Mini-Lesson for NFB Space School: Chris Hadfield’s Journey
Mini-Lesson for NFB Space School: Chris Hadfield’s Journey
Themes: Science and Technology, Earth and Space, The Material World, Careers in Science, Exploration and Experimentation Skills and Strategies
Ages: 12 to 16
Keywords/Topics: Astronomical Phenomena, Solar System, Earth-Moon, Universal Gravitation, Transformation of Energy, Astronautics, Space Exploration, Earth’s Location in the Universe, History, Science and Technology Techniques and Instruments, Using Scales, Modelling Techniques
Guiding question: Is exploring space worth the risk? Thinking critically about the human and financial investment involved in this undertaking is both compelling and appropriate. But we must also consider the benefits—international collaboration, scientific advancement, and the dreams and inspiration it can spark at a more personal level. Many believe that the drive to explore is in our DNA. What do you think?
Summary: Chris Hadfield is perhaps the most well-known astronaut on Earth. You may have seen his singing on the International Space Station (ISS), or perhaps you know his face from his iconic moustache. But his account of his life in this series of videos perfectly illustrates what has made him such a beloved figure and a symbol of the ideal astronaut: his passion, determination, analytical mind, discipline, capacity for wonder, and mastery of storytelling.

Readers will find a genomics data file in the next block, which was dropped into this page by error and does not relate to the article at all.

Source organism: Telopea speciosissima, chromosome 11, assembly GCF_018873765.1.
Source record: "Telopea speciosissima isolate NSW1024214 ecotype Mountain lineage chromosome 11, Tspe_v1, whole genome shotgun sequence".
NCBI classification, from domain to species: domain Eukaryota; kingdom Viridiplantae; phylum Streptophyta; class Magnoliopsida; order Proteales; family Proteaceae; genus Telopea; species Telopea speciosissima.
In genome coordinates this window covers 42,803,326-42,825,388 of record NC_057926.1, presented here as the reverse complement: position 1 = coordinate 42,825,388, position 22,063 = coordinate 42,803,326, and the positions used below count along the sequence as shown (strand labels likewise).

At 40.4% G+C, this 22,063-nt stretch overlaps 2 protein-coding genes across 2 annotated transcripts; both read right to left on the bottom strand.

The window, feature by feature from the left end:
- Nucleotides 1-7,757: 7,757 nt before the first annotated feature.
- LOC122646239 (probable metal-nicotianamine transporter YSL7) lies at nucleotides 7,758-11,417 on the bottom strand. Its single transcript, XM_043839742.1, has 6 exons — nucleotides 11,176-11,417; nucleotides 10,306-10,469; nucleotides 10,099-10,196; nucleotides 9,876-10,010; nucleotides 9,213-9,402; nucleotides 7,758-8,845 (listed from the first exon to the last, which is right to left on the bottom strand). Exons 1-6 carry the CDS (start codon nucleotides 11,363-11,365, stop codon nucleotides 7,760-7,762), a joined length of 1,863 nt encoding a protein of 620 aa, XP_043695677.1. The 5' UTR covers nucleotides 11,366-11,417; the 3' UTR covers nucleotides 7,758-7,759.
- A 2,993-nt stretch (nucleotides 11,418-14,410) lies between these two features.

His examination of his own life also gives us a special glimpse into what space exploration truly looks like from the inside. This perspective is vital for fully understanding our future roles if we are to continue to reach for the stars.
Activity #1 – Building a graphical timeline
NFB Space School: The Hadfield Journey – Chapter 8 – Allies, Rohan Fernando, provided by the National Film Board of Canada
The history of space exploration is filled with stories of success and failures, from the Cold War to the current state of international collaboration. As he grew up, and throughout his career, Chris witnessed many important events.
To better understand the historical context of modern space exploration, we must look at what went before and what it aspires to achieve.
Build a timeline to graphically represent the key events of space exploration. Here are a few events it might include, but don’t hesitate to find others.
- The first flight of an aircraft by the Wright brothers
- Launch of the first rocket by Robert H. Goddard
- Launch of the first V2 missile to reach space
- First human-made satellite to orbit the Earth
- First mission to land on the Moon
- First human in space
Starting with the presence of humans in space, you can concentrate on the history of crewed missions.